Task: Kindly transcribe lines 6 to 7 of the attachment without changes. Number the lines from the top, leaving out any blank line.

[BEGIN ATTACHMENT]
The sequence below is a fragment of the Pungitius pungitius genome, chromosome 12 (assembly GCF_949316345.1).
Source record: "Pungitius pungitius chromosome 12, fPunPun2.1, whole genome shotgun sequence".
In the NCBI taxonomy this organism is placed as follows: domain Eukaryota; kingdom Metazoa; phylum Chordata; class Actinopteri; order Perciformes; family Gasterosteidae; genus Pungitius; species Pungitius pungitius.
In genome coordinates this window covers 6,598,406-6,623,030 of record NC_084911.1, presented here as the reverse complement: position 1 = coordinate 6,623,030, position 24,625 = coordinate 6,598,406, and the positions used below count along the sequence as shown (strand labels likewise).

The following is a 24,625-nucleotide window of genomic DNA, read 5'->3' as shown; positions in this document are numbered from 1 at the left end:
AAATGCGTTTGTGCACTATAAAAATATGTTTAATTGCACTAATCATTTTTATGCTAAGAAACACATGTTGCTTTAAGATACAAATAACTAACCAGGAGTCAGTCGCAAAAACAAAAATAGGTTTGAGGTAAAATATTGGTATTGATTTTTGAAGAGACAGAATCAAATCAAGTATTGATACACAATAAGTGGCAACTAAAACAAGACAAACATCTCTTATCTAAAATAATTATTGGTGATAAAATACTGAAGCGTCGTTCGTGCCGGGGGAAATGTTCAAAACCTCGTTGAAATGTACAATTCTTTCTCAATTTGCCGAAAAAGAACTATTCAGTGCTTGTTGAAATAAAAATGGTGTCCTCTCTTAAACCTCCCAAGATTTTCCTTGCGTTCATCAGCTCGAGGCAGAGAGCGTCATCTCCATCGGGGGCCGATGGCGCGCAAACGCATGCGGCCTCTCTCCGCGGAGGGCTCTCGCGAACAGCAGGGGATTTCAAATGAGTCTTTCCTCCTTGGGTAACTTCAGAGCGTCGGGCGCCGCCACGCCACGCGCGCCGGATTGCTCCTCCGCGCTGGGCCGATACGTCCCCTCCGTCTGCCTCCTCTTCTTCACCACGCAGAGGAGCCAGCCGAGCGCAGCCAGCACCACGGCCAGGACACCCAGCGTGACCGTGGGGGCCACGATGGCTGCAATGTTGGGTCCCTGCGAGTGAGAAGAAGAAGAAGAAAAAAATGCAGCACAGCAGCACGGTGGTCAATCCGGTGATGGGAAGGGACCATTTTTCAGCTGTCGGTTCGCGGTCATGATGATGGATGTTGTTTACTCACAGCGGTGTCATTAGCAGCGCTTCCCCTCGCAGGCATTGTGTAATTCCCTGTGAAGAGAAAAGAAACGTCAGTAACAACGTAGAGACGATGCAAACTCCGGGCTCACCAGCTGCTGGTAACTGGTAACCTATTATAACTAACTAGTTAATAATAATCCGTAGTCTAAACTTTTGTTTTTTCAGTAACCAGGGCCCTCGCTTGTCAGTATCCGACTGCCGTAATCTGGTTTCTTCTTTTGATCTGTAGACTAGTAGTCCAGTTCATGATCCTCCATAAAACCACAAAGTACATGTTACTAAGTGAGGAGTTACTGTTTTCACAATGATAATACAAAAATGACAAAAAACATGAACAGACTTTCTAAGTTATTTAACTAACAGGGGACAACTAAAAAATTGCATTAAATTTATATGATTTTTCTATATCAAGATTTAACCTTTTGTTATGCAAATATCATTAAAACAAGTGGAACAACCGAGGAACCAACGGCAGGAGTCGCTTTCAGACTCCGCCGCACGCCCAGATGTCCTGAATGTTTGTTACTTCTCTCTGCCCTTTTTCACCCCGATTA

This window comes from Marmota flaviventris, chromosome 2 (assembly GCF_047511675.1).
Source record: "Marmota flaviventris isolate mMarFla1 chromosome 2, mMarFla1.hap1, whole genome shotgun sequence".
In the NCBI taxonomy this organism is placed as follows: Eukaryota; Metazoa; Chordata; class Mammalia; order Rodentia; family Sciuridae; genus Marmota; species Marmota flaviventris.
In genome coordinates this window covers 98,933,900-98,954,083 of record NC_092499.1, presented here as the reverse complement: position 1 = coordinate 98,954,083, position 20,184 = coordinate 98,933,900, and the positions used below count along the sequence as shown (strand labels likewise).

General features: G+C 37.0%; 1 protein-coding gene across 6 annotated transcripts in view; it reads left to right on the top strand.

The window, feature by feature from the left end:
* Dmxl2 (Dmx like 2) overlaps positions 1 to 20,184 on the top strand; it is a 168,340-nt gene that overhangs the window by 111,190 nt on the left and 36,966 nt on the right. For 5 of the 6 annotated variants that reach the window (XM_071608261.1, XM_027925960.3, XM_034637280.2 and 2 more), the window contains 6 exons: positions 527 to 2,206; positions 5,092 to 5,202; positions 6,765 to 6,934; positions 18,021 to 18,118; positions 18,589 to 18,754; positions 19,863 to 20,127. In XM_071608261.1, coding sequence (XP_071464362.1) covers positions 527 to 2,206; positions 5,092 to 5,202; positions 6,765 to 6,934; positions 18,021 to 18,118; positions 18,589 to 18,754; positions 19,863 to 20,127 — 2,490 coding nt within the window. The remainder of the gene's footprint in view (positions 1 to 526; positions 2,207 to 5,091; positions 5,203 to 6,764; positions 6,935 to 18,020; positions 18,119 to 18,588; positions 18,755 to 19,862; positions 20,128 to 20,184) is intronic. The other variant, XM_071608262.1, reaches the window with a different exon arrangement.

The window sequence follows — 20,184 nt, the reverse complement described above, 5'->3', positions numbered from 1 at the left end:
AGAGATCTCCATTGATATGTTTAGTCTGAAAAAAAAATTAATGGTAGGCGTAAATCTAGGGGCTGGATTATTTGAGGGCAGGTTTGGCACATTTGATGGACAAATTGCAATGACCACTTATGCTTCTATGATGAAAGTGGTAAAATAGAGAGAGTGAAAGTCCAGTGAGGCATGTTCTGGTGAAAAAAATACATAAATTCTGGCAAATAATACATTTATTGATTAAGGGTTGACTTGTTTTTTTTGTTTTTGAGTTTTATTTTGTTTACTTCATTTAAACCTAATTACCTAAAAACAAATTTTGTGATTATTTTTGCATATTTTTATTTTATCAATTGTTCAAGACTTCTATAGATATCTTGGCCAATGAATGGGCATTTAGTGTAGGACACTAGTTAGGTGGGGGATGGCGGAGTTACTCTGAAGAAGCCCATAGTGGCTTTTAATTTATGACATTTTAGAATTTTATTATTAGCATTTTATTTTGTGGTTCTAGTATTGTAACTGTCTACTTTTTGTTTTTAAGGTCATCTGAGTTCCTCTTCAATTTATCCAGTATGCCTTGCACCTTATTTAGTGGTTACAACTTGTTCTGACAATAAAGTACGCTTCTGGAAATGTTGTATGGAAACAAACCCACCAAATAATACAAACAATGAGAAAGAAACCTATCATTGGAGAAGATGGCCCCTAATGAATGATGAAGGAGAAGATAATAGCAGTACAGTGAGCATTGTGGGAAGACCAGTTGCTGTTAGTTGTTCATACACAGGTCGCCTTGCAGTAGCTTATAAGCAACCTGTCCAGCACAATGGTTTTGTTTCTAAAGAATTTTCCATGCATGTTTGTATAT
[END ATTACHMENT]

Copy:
AAATGCGTTTGTGCACTATAAAAATATGTTTAATTGCACTAATCATTTTTATGCTAAGAAACACATGTTGCTTTAAGATACAAATAACTAACCAGGAGTCAGTCGCAAAAACAAAAATAGGTTTGAGGTAAAATATTGGTATTGATTTTTGAAGAGACAGAATCAAATCAAGTATTGATACACAATAAGTGGCAACTAAAACAAGACAAACATCTCTTATCTAAAATAATTATTGGTGATAAAATACTGAAGCGTCGTTCGTGCCGGGGGAAATGTTCAAAACCTCGTTGAAATGTACAATTCTTTCTCAATTTGCCGAAAAAGAACTATTCAGTGCTTGTTGAAATAAAAATGGTGTCCTCTCTTAAACCTCCCAAGATTTTCCTTGCGTTCATCAGCTCGAGGCAGAGAGCGTCATCTCCATCGGGGGCCGATGGCGCGCAAACGCATGCGGCCTCTCTCCGCGGAGGGCTCTCGCGAACAGCAGGGGATTTCAAATGAGTCTTTCCTCCTTGGGTAACTTCAGAGCGTCGGGCGCCGCCACGCCACGCGCGCCGGATTGCTCCTCCGCGCTGGGCCGATACGTCCCCTCCGTCTGCCTCCTCTTCTTCACCACGCAGAGGAGCCAGCCGAGCGCAGCCAGCACCACGGCCAGGACACCCAGCGTGACCGTGGGGGCCACGATGGCTGCAATGTTGGGTCCCTGCGAGTGAGAAGAAGAAGAAGAAAAAAATGCAGCACAGCAGCACGGTGGTCAATCCGGTGATGGGAAGGGACCATTTTTCAGCTGTCGGTTCGCGGTCATGATGATGGATGTTGTTTACTCACAGCGGTGTCATTAGCAGCGCTTCCCCTCGCAGGCATTGTGTAATTCCCTGTGAAGAGAAAAGAAACGTCAGTAACAACGTAGAGACGATGCAAACTCCGGGCTCACCAGCTGCTGGTAACTGGTAACCTATTATAACTAACTAGTTAATAATAATCCGTAGTCTAAACTTTTGTTTTTTCAGTAACCAGGGCCCTCGCTTGTCAGTATCCGACTGCCGTAATCTGGTTTCTTCTTTTGATCTGTAGACTAGTAGTCCAGTTCATGATCCTCCATAAAACCACAAAGTACATGTTACTAAGTGAGGAGTTACTGTTTTCACAATGATAATACAAAAATGACAAAAAACATGAACAGACTTTCTAAGTTATTTAACTAACAGGGGACAACTAAAAAATTGCATTAAATTTATATGATTTTTCTATATCAAGATTTAACCTTTTGTTATGCAAATATCATTAAAACAAGTGGAACAACCGAGGAACCAACGGCAGGAGTCGCTTTCAGACTCCGCCGCACGCCCAGATGTCCTGAATGTTTGTTACTTCTCTCTGCCCTTTTTCACCCCGATTA

This window comes from Marmota flaviventris, chromosome 2 (assembly GCF_047511675.1).